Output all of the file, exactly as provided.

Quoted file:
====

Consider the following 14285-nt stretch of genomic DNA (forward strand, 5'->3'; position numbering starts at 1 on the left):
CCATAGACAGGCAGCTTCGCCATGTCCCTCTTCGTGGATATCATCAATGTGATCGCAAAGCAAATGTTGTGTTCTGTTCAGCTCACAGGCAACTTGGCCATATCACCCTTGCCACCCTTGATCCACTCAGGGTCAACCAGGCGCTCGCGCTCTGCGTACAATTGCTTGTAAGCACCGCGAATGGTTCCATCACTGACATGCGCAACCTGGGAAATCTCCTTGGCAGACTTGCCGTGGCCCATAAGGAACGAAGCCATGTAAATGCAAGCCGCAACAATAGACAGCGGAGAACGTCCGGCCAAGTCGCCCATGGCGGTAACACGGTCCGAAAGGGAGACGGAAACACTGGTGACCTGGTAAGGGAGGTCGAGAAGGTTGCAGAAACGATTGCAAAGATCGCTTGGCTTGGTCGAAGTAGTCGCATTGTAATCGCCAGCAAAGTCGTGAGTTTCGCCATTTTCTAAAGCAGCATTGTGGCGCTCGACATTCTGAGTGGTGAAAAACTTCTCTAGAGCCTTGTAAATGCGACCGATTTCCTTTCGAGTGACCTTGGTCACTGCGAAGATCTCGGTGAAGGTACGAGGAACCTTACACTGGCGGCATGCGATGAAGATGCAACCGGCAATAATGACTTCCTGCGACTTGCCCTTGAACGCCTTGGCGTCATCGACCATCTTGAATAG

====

Consider the following 14285-nt stretch of genomic DNA (forward strand, 5'->3'; position numbering starts at 1 on the left):
CCATAGACAGGCAGCTTCGCCATGTCCCTCTTCGTGGATATCATCAATGTGATCGCAAAGCAAATGTTGTGTTCTGTTCAGCTCACAGGCAACTTGGCCATATCACCCTTGCCACCCTTGATCCACTCAGGGTCAACCAGGCGCTCGCGCTCTGCGTACAATTGCTTGTAAGCACCGCGAATGGTTCCATCACTGACATGCGCAACCTGGGAAATCTCCTTGGCAGACTTGCCGTGGCCCATAAGGAACGAAGCCATGTAAATGCAAGCCGCAACAATAGACAGCGGAGAACGTCCGGCCAAGTCGCCCATGGCGGTAACACGGTCCGAAAGGGAGACGGAAACACTGGTGACCTGGTAAGGGAGGTCGAGAAGGTTGCAGAAACGATTGCAAAGATCGCTTGGCTTGGTCGAAGTAGTCGCATTGTAATCGCCAGCAAAGTCGTGAGTTTCGCCATTTTCTAAAGCAGCATTGTGGCGCTCGACATTCTGAGTGGTGAAAAACTTCTCTAGAGCCTTGTAAATGCGACCGATTTCCTTTCGAGTGACCTTGGTCACTGCGAAGATCTCGGTGAAGGTACGAGGAACCTTACACTGGCGGCATGCGATGAAGATGCAACCGGCAATAATGACTTCCTGCGACTTGCCCTTGAACGCCTTGGCGTCATCGACCATCTTGAATAG